parenting, divorce & COVId-19
By Kim Korven, Family Peace Specialist
Before COVID-19, there were two approaches divorcing parents could take to decide who would make major decisions about the children, and how much time each parent would spend caring for them.
Some families created a parenting plan which specified when each parent would care for the children and whether one or both parents would make important decisions about their children. These plans could be informal or formal. Parents could figure it out themselves, or they could work with a mediator (in person or online) or parenting coordinator.
Alternatively, other families had the court decide if one or both parents would make important decisions about the children, and how much time each parent would spend caring for the children.
Because of COVID-19, all provinces have restricted the public’s access to court in family law matters. For approximately the last eight weeks, courts have only considered applications of an emergency nature.
As I write this, Canadian family law courts have written 200 decisions in response to emergency applications regarding parenting . In each of these cases, one parent has sought to restrict how much time the other parent cares for the children.
The courts are taking a restricted view regarding what is an urgent matter when a parenting arrangement has been changed because of COVID-19. For example, in one case in which there was a history of violence by the father to the mother, a pre-COVID-19 court order specified the parents were to exchange the children at the local police station. The police station was closed to the public, and the mother applied to restrict the father’s parenting time because she feared for her safety. The court declined to restrict the father’s access. Instead, the court specified that the parents were to exchange the children in the police station’s parking lot, with one parent always remaining in their vehicle .
The court acted to ensure that the existing parenting regime would remain in effect.
To summarize, the court will only make an order reducing a parent’s time with the children if there is an IMMEDIATE and REAL issue that one of the parents or their children’s health welfare or financial circumstances will be significantly affected as a result of the behaviour of one of the parents, that is, if one parent must self-isolate or if a parent acts recklessly in exposing a child to COVID-19 .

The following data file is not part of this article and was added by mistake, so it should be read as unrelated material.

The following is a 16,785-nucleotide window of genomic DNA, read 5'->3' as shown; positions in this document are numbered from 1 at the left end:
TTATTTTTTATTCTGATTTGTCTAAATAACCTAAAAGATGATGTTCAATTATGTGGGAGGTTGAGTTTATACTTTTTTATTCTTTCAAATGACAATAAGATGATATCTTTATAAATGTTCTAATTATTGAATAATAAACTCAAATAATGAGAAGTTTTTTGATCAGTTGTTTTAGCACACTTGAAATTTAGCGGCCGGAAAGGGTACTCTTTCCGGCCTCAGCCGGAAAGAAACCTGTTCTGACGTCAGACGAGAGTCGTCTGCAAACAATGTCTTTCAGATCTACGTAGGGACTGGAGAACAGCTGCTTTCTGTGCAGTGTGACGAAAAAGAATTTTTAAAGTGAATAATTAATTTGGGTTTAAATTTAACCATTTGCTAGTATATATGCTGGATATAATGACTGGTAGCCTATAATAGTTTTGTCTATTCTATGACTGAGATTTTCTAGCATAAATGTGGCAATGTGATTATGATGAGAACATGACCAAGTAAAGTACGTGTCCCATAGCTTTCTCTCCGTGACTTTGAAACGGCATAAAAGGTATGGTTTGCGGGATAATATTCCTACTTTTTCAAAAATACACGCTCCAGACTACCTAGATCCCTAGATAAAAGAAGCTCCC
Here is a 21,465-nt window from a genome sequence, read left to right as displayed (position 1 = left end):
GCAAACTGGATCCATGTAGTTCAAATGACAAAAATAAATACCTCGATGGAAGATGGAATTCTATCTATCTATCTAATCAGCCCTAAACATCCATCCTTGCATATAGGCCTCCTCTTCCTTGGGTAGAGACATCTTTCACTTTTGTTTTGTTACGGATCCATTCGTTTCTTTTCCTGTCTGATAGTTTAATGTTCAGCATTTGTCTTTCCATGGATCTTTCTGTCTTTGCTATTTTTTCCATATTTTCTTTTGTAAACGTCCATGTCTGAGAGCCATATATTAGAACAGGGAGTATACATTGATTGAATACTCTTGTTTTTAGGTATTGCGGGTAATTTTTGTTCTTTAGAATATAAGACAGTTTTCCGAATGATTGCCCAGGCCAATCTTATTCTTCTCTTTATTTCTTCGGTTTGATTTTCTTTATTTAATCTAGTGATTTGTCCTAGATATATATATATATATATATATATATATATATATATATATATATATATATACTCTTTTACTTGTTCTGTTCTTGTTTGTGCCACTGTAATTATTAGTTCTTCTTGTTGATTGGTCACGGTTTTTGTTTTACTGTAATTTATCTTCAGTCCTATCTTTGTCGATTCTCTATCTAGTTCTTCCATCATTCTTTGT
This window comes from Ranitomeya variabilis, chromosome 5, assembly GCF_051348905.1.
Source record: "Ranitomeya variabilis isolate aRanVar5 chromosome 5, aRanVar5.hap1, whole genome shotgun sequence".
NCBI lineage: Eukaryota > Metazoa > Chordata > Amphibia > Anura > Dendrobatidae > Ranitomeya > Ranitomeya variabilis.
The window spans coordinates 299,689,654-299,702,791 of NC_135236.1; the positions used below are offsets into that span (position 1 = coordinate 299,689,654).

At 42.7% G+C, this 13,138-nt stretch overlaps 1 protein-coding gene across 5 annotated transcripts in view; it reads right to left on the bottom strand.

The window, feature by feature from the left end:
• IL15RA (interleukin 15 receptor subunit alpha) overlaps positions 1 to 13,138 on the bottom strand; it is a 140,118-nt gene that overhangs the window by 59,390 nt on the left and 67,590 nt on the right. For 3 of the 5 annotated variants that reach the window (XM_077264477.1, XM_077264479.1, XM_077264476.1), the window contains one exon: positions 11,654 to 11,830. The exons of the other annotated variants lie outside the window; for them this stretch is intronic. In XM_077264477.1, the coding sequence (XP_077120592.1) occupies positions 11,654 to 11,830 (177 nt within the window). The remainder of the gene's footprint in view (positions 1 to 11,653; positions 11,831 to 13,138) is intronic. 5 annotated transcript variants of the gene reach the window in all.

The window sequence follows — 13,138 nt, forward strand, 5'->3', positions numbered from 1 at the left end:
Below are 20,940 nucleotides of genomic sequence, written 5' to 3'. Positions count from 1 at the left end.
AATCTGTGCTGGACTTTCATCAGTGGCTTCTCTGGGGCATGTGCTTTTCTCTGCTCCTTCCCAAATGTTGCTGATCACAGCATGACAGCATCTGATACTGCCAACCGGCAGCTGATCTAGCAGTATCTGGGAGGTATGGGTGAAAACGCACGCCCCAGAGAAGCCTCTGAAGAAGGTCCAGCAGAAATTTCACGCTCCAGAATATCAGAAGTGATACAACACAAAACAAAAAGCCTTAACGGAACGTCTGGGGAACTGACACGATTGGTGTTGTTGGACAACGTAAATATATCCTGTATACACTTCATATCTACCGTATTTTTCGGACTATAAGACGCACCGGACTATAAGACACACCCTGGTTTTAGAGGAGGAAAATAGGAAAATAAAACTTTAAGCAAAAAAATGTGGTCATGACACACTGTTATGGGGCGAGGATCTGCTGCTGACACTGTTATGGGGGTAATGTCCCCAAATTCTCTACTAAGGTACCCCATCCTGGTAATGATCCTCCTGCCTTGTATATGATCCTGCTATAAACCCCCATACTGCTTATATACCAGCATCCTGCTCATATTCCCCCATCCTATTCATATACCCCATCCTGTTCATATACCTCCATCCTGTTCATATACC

Not all parents are asking the court to change existing parenting orders or plans. As I discovered when I reached out to family and friends to learn what they are doing, some continue to cooperate about parenting during this crisis.
One family has a court order that one person parent the children every second weekend and every Wednesday evening, because it was made before one parent began participating in Alcoholics Anonymous and before this parent stopped drinking. The second parent works in the healthcare field. This parent became ill one weekend when the children were being cared for by the first parent. The second parent was tested for COVID-19 and had to self-isolate until the test results were received. The children continued to live with the first parent, beyond the usual parenting period. Parenting went well, and the parent who stepped in and helped the former spouse felt elated. Then the family reverted to their parenting schedule.
Another family has changed their parenting schedule to two weeks on and two weeks off. One parent works out of the province and then returns for two weeks. While the children are living with this parent, the second parent comes each day and takes them for a long walk. They remain two metres apart and never touch. I was told that it feels strange not to be able to be closer to the children during these walks, but it is wonderful to interact with them. It also gives the other parent a break for one to two hours each day. They are making it work.
Another family is continuing with the parenting plan that existed before the crisis, albeit with more discussion about safety protocols.
In the last family I spoke with, one parent takes their five-year old son to his office (no one else is there), for two hours of schooling each day. The other parent is a teacher and uses this time to teach online. They are working together for the benefit of their son.
All these families demonstrate a commitment to their children, and a degree of creativity. Even without access to the courts, they are resolving parenting issues that arise during COVID-19.
 A search of “parenting” AND “COVID-19” on www.canlii.org.
 Leach v MacDonald, 2020 ONSC 2178 at para 16 (CanLII).
 Ribeiro v Wright, 2020 ONSC 1829 (CanLII); Thomas v Wohleber, 2020 ONSC 1965 at para 38 (CanLII).
After more than 20 years practicing law, including a two year hiatus when she was a graduate student at the College of Law in Saskatoon, Kim Korven decided to help families create peace instead of enforce their legal rights.
She stopped practicing law to use her mediation, negotiation, consultation and facilitation skills as a Family Peace Specialist.
Kim lives in Regina with her two children, second husband, and two rescue greyhounds. In her spare time, she is learning to play the ukulele and coaches judo. Kim can be reached at email@example.com